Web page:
AUSTRALIA is embroiled in a national dispute over Aboriginal land rights, but one New Zealander says his country's experience with the same issue might prove instructive.
Australia is addressing land-rights questions through a High Court ruling and federal legislation, but the process here has turned increasingly acrimonious.
Buddy Mikaere, director of New Zealand's Waitangi Tribunal, which keeps the peace on land issues, said in Sydney yesterday that what has shaped the more peaceful New Zealand situation has been a treaty, a tribunal, and dialogue.
In 1840, colonizers and Maori leaders signed the Waitangi Treaty, which promised to protect Maori interests and allowed European settlement. Mr. Mikaere, a Maori, said that while not always honored, the Treaty has provided a ``moral force'' that has resulted in Maoris ending up with land, power, and influence.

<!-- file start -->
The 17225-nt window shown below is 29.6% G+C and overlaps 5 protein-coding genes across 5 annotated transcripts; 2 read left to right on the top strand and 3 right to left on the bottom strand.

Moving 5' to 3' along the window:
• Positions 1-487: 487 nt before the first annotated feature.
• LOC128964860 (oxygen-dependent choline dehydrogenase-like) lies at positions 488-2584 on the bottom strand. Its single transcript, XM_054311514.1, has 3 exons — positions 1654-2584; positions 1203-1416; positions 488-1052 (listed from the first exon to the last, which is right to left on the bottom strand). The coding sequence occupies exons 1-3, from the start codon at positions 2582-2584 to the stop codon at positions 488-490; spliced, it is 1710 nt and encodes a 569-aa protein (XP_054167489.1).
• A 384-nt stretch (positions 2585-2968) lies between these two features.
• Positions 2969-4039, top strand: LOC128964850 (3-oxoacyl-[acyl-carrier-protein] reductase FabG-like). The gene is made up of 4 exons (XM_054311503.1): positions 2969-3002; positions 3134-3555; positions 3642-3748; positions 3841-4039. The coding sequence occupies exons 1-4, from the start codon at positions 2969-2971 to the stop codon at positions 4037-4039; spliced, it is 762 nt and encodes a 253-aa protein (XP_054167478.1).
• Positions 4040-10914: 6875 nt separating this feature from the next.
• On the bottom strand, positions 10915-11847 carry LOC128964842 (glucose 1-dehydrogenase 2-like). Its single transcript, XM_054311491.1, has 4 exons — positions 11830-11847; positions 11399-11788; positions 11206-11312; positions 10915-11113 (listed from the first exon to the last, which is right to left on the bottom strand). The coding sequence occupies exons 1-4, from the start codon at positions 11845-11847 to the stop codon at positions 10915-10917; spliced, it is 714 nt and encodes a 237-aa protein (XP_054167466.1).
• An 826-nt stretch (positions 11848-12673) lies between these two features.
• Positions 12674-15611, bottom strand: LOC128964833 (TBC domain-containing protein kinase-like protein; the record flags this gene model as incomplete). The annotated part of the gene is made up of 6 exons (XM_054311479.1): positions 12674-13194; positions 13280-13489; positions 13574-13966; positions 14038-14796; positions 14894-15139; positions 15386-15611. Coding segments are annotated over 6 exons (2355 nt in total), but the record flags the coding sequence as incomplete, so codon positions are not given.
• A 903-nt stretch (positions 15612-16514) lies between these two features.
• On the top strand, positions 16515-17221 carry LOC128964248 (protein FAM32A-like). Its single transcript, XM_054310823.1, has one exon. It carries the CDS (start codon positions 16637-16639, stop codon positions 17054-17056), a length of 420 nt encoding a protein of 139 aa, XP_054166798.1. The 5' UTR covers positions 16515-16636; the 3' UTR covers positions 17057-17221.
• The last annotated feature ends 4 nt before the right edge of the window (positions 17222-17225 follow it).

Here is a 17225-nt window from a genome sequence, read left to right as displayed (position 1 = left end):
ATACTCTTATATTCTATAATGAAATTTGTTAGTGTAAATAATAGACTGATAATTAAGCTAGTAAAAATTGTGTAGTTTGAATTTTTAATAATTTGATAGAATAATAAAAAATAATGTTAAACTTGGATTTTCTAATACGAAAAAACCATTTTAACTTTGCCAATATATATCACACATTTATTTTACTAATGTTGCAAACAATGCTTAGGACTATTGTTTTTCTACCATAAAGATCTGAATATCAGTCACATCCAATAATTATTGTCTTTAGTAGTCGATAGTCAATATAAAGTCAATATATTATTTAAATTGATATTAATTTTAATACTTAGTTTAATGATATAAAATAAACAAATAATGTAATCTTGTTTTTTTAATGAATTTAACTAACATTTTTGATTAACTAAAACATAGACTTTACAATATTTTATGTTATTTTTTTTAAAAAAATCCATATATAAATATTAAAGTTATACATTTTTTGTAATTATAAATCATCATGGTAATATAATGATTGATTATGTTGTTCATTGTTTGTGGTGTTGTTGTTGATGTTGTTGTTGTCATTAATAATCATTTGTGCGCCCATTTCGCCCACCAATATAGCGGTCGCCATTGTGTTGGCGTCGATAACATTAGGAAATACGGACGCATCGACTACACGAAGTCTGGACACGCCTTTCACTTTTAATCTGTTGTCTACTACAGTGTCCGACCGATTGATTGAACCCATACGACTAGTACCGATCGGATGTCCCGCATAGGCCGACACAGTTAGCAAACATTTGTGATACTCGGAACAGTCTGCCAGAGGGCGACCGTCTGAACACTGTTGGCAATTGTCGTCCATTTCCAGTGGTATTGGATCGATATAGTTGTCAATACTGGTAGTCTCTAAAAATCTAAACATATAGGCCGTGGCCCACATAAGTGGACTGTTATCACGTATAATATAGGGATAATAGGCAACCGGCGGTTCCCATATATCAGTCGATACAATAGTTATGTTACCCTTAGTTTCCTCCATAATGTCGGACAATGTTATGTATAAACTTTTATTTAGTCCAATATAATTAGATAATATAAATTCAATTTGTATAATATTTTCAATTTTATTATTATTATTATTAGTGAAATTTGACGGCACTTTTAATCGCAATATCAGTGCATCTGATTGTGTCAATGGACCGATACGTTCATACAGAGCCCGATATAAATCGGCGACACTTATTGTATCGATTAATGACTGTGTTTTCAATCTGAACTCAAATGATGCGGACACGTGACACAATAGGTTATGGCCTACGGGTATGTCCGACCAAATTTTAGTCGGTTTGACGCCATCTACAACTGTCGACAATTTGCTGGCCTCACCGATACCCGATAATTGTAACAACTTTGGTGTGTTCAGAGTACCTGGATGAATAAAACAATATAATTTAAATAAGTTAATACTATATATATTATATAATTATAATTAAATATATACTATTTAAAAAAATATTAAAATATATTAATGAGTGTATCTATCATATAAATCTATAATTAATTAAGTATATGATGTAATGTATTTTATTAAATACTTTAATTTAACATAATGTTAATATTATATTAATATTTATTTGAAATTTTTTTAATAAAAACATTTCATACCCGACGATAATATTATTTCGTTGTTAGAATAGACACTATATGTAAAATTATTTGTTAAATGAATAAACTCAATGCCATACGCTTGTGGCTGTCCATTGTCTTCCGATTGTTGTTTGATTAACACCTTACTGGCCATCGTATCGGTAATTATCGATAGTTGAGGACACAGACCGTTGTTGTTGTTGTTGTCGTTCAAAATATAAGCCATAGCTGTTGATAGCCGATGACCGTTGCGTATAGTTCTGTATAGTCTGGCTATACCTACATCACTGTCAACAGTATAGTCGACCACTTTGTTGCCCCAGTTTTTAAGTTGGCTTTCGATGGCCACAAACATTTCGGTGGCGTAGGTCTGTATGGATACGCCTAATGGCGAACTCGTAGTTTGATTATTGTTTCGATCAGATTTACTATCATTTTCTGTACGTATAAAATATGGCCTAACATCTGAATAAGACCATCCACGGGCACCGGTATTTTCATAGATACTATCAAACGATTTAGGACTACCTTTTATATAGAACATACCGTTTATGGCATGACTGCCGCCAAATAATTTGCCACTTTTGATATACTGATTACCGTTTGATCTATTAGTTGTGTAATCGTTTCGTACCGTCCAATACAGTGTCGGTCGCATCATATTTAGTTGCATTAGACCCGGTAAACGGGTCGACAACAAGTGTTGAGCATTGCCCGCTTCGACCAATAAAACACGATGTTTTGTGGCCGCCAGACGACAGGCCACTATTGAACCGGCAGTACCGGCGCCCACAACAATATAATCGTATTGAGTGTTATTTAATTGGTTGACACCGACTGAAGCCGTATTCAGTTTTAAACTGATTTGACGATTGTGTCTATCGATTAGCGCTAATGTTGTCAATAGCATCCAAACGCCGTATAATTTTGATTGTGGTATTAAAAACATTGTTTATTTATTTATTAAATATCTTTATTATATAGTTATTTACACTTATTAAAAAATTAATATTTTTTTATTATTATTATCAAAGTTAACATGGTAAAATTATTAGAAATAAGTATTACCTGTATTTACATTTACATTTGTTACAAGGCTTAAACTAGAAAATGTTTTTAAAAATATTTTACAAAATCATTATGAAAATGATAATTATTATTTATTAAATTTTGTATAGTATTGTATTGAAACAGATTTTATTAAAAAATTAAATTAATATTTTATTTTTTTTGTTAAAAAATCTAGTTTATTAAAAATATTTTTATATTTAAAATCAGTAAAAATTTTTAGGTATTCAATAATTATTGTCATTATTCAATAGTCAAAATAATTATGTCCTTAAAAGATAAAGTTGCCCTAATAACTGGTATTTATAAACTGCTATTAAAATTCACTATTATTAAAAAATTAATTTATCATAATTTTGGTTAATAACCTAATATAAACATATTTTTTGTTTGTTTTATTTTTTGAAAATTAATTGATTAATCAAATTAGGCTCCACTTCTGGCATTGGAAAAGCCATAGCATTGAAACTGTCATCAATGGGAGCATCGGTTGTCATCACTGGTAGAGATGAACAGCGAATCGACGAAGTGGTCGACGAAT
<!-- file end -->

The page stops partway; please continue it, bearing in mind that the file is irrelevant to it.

``If you can get acceptance on the moral authority of an agreement, you avoid long drawn-out legal battles,'' he said.
The Waitangi Tribunal was formed in 1975 to help settle land-title issues and to give teeth to the Treaty. But at the same time, it has also helped keep the peace.
``The Waitangi Tribunal was set up as a pressure gauge to address wider race issues,'' said Mikaere. ``In the 1970s, it was predicted that New Zealand would have race riots in the '90s. That never happened, and the Tribunal is credited for that.''
He says New Zealand's situation has worked out well merely because all sides have been willing to talk.